“It’s helped unlock better automation. We've done cool things where an alert fires, and we automatically create an incident with the appropriate field set using Catalog that maps to our systems. And through that, we can integrate with internal systems that flag developer-impacting incidents”

The icing on top? Catalog Importer which allows organizations to sync data from any source into Catalog.

“We run the Catalog Importer to sync all our services into That provides a field that is always up to date with the services within the Netflix ecosystem. So as teams create incidents, they can attribute the incident to one or more services either contributing impact or related in some way,” says Hank.

“That allows teams to better understand how their services are involved in incidents, and it's all kept up to date by the Catalog Importer. So, as engineering teams spin up new services, they automatically show up in”

Internal status pages

The interface between teams

Status pages are a key part of the platform. Normally used to communicate service-impacting issues with external customers (like we do here), Netflix recognized the power of internal Status Pages to help with team-to-team communication.

With a few clicks, teams are able to select their responsible domain areas, services and functionalities from their Catalog and create a tailored view of their domain.

“Engineering teams have better communications with their stakeholders during an incident,” says Hank.

“They can provide a Status Page so their stakeholders can monitor themselves. They can subscribe through their own announcement rules, you name it. You can tap into incidents that are of interest to you. So you don't need a fire hose. You can filter to what's meaningful to your slice of Netflix.”

Graph showing Internal Status Page Views To Date

Netflix has 25 internal Status Pages—and growing. These give service-owning teams increased visibility and opportunities for collaboration.

“Our data platform team manages almost all things data, from storing, manipulating, and querying data; so their offering is pretty wide-ranging, and they have a lot of stakeholders across the company,” says Hank.

“They've recently adopted and switched to it from a bespoke, hand-rolled Slackbot. In doing so, they unlock Status Pages, which they can break down by product offering. But they’ve also done cool things like hooked it in our internal banner system, so when they file an incident, it shows up in the UI of these data offerings.”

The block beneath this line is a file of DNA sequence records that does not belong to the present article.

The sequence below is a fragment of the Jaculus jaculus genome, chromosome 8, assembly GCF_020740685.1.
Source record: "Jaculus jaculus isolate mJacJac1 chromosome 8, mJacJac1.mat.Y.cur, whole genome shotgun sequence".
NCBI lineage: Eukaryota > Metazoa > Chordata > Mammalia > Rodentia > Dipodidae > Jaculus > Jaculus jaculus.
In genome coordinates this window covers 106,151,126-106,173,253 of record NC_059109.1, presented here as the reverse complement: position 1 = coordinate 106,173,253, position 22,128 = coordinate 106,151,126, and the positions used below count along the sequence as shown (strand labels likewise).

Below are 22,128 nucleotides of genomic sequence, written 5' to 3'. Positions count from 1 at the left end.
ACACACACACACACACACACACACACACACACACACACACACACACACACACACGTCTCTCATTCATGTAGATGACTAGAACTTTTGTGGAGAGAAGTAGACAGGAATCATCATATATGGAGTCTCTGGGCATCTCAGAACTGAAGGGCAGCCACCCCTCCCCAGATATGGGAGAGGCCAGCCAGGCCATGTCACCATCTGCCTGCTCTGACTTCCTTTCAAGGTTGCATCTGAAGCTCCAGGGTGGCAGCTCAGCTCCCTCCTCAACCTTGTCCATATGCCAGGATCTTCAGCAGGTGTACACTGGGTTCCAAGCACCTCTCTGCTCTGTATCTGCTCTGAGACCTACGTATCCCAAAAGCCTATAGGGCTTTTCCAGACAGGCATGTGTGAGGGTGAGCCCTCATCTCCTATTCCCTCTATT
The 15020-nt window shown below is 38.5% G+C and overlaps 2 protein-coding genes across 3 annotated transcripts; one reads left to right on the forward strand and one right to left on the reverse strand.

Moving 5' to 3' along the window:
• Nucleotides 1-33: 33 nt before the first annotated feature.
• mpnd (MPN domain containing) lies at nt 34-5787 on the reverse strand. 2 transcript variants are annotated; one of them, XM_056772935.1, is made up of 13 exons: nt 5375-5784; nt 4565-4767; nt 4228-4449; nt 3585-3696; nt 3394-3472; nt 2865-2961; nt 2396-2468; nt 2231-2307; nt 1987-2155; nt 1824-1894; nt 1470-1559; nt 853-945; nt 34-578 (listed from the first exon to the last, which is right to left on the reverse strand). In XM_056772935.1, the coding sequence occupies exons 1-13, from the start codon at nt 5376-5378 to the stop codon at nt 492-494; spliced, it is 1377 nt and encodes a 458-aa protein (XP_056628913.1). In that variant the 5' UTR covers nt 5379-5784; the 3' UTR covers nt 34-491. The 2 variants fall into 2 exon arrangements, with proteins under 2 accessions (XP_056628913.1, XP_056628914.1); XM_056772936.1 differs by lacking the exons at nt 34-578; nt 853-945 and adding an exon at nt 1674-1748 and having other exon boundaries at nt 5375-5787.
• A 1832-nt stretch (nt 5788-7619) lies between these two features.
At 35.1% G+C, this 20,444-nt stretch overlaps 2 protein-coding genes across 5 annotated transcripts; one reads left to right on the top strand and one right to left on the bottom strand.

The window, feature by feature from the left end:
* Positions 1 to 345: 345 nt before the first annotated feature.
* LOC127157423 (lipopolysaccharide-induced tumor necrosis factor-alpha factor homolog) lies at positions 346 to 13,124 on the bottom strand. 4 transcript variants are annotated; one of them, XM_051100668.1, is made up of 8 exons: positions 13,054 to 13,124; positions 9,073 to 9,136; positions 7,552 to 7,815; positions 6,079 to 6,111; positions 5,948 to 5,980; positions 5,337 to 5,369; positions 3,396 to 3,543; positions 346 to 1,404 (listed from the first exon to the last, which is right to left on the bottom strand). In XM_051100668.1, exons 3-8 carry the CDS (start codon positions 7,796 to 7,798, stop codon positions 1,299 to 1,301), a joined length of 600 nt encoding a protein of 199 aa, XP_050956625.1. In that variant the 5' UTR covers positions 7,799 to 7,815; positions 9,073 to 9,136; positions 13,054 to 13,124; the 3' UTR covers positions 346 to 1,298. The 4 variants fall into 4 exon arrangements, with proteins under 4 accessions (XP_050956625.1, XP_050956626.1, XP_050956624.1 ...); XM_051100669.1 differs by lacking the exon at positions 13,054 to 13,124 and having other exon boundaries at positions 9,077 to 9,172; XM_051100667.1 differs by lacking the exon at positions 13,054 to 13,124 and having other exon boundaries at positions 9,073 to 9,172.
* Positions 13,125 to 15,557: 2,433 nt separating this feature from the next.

Adoption and customization at scale

Being boxed into a static incident management platform was not going to work long-term for an organization as large and complex as Netflix. With, the Netflix team has the power to create a bespoke incident response experience while retaining consistency across the organization. What does this look like in practice? Shared language and concepts.

“This would be a shared tool across many teams within engineering,” says Hank. “So we had to come up with a strategy not to have islands of incident management.”

One of the ways they’ve been able to avoid this? Common incident metadata that allows for consistent attribution of impacted areas and domains.

“My team's focus is on availability and reliability. So, we wanted something that provided a holistic view into availability impacting incidents across engineering. We came up with this concept of impacted areas and domains.”

Creating custom fields powered by Catalog allowed a domino effect once incidents were declared. If a responder specified a certain impacted area, a whole host of fields would appear underneath to create better clarity and specificity, enabling the right teams and processes to follow.

“The needs of Netflix streaming are very different from the needs of some of our internal systems. They're equally important, but they have very different characteristics, especially when it comes to availability and reliability. And this paradigm has allowed us to separate that, but still have that holistic view of Netflix.”

A partnership with a shared purpose

Early in their evaluation journey, Hank and the Netflix team stressed the importance of not only finding a mature platform but also a company that was committed to growing with them.

In, they’ve found exactly that.

“I'm talking with various folks at within a shared channel pretty much daily. And it's a very symbiotic relationship where I'll flag bugs and help identify sharp edges of the product”

“I'll say, ‘Wouldn't it be nice if it did X, Y, and Z,’ and then I'll wake up the next day, and in some cases, it'll be implemented in the product. That's just amazing. And it's not just for Netflix's benefit. I think that's what I appreciate the most.”

But it’s not just the quick response times and attentiveness that have stood out. It’s the fact that the product team at has experience and opinions on what good incident management looks like. This has lent itself well to the partnership Netflix was seeking all along.

In, they don’t simply have a vendor who accommodates their requests quickly but a partner who is willing to share ideas, collaborate, and build a better incident management process together.

“It's this kind of brain trust. The expertise that provides, the product focus, understanding our perspective, but also bringing your own,” says Hank.

“It speaks to the idea of evolving together.”